Flickr Bug Turned Private Photos Public for Nearly a Month


Improperly handling people’s photos is a huge faux pas that can generate a lot of furor. If you need an example, look no further than Instagram’s policy debacle. But Flickr recently messed up, and the company is trying to apologize and clean up its mess as quickly and quietly as possible before it gets in the way of what has become a pretty remarkable renaissance.

According to Barry Schwartz of Marketing Land, due to a software bug, his and many other users’ photos that were set to private were actually publicly accessible for nearly a month.

Fortunately, if you don’t know about the problem then you probably weren’t affected by it; everybody Flickr thought might have been affected has been sent an e-mail from VP Brett Wayn. But, according to that e-mail, any photos uploaded between April and December of 2012 were accessible to the general public between January 18th and February 7th, even if they were set to private.

Here’s that e-mail:


On the bright side, the photos were neither indexed by search engines, nor included in Flickr’s search, so ‘intruders’ would have had to have a direct link to your photography. However, in fixing the problem, Flickr may have caused another.

As a precaution, Flickr has changed any photos it believed to have been accidentally ‘publicized’ back to private, and irked a few users in the process. Changing a photo to private removes favorites, breaks share links, and removes website embeds … not something you want happening by accident.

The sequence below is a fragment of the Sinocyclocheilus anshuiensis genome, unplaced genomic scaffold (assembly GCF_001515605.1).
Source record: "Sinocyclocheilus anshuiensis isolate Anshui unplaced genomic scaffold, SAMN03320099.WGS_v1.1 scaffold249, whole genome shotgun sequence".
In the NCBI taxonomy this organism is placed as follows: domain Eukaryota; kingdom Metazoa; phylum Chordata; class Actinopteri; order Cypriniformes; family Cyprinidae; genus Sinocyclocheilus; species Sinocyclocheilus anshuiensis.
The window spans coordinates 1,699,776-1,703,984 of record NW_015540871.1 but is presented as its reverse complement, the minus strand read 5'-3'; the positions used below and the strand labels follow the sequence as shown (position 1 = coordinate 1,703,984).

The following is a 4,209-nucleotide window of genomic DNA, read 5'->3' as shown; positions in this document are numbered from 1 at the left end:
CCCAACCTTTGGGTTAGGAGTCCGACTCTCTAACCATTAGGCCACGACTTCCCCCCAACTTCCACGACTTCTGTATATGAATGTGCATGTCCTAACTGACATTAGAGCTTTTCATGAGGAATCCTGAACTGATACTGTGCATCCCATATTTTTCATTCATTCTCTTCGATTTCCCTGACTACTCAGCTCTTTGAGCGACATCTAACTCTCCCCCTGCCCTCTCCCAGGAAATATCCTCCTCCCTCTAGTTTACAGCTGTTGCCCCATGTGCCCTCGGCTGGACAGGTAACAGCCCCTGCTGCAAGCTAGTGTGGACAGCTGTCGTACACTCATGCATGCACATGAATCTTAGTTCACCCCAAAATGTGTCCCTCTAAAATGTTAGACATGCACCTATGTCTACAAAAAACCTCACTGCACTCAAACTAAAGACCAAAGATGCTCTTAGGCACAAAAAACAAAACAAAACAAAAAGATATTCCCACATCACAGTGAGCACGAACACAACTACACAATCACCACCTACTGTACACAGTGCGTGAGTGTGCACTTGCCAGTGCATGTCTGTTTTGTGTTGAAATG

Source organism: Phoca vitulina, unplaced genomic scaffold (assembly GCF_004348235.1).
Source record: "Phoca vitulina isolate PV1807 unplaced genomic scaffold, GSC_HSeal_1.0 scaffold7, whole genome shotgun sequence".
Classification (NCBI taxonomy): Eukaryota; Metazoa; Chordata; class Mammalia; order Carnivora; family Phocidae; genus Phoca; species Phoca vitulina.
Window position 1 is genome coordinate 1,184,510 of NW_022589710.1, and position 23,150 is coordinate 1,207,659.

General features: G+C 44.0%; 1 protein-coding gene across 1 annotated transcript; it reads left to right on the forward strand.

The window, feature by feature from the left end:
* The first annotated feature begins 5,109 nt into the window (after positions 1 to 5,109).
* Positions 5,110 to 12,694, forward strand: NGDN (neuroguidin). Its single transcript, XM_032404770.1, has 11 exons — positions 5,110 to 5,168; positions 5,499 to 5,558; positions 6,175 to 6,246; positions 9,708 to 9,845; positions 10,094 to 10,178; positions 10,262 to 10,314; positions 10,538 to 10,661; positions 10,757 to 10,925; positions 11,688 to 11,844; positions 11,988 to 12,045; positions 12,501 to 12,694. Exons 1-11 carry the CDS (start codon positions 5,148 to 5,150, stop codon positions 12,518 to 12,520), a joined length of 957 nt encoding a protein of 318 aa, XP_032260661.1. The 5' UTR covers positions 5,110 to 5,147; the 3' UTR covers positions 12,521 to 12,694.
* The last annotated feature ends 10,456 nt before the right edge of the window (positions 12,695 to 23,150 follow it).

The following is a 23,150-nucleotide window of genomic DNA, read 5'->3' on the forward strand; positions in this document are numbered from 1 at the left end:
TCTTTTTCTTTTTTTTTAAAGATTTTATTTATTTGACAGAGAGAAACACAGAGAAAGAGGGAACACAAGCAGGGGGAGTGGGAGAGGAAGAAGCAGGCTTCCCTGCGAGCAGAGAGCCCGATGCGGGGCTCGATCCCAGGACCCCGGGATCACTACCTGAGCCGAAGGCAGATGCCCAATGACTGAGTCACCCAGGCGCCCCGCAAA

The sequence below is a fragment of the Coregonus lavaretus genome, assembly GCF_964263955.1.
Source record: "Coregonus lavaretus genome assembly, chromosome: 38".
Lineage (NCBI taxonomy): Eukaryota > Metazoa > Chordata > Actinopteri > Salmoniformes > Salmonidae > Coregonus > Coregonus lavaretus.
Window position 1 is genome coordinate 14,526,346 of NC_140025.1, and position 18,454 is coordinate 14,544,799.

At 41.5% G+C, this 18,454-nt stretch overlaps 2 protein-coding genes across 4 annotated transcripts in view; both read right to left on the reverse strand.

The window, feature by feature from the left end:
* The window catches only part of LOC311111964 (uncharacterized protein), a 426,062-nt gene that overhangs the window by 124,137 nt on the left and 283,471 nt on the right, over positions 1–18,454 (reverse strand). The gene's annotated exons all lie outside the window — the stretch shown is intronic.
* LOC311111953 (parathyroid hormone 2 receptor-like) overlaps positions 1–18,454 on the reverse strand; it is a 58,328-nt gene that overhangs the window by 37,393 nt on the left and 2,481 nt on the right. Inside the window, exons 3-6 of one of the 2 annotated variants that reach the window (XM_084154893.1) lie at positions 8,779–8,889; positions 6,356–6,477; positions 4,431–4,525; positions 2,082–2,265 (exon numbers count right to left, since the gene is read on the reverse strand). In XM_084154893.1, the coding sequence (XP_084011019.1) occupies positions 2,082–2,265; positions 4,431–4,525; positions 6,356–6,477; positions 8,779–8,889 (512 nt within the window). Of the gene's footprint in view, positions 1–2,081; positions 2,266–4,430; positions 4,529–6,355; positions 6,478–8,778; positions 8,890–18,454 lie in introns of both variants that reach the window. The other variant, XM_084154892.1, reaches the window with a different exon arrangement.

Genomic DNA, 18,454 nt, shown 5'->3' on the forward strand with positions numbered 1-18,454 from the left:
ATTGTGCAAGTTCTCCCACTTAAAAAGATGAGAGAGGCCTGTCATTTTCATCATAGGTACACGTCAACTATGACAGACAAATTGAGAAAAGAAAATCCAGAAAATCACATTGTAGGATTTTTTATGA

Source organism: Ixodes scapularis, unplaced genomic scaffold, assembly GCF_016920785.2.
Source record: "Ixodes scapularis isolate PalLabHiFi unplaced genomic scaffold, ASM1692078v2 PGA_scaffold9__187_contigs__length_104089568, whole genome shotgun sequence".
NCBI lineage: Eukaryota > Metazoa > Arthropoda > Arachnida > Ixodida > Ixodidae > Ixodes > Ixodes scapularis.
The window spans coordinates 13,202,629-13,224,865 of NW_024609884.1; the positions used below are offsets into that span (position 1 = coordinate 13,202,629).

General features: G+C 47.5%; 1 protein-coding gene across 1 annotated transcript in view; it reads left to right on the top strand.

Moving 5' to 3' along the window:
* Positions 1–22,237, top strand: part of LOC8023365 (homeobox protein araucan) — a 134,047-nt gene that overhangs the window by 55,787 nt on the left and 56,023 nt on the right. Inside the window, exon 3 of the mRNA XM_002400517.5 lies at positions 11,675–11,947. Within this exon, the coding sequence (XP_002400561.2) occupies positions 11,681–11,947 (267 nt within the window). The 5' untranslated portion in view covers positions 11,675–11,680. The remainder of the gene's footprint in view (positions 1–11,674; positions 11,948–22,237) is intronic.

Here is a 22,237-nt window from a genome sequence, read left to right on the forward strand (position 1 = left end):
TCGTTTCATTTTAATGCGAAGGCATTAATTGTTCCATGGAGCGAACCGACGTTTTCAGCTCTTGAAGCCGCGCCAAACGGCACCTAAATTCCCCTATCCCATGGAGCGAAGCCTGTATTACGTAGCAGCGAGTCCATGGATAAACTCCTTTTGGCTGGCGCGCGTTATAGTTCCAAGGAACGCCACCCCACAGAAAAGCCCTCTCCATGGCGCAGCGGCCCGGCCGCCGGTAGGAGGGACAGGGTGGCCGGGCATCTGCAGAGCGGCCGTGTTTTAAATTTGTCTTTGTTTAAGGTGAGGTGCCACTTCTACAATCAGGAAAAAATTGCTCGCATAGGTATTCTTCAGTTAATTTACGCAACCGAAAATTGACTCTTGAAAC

Those who want to make sure their photos weren’t affected can do so by visiting a special link provided by Flickr. And if you’re had your photos turned private by accident, we’re sorry to say you’ll have to manually change your settings back and re-embed any affected images.

Flickr Privacy Bug Set Some Private Photos To Public [Marketing Land via PCMag]

  • Samcornwell

    Yahoo made an accident and an issued apology.

    Instagram changing their TOS to sell users’ photographs was intentional. And their apology wasn’t up to much either.

  • Mansgame

    Hard to imagine why flickr is dying.

  • Thomas Hawk

    This is not a big deal. It apparently affected a very small number of accounts. This is one of those things that sounds a lot worse than it probably was. It is a good reminder though that almost anything you upload to the web is potentially at risk for public exposure regardless of any settings. Someone could hack into your account, a friend/family that you *did* give access to could reshare that image or download it — lots of things could happen.

    It is admirable and notable that Flickr VP and GM Brett Wayn personally issued a message under his own signature to the accounts affected. This sort of message could have easily been covered under a more generic “to whom it may concern” sort of response.

    While this sort of thing makes salacious headline material, to me it’s really not that big of deal. The bigger story is that Flickr is in the midst of an amazing renaissance rebuilding itself as a serious photo contender on the web. The recent iPhone app, the new justified mosaic layout, the staffing up and hiring of designers and engineers — the future feels bright for Flickr for the first time in many years. Marissa Mayer may be the first Yahoo CEO ever to publicly have a Flickr account.

    These are the things that I think are more important and what people should be focused on.

  • Eziz

    Sadly, software errors are inevitable. I think that was a pretty mature response.

  • harumph

    It affected my account and I never got that e-mail. I thought I had messed up my settings somehow, but this explains it.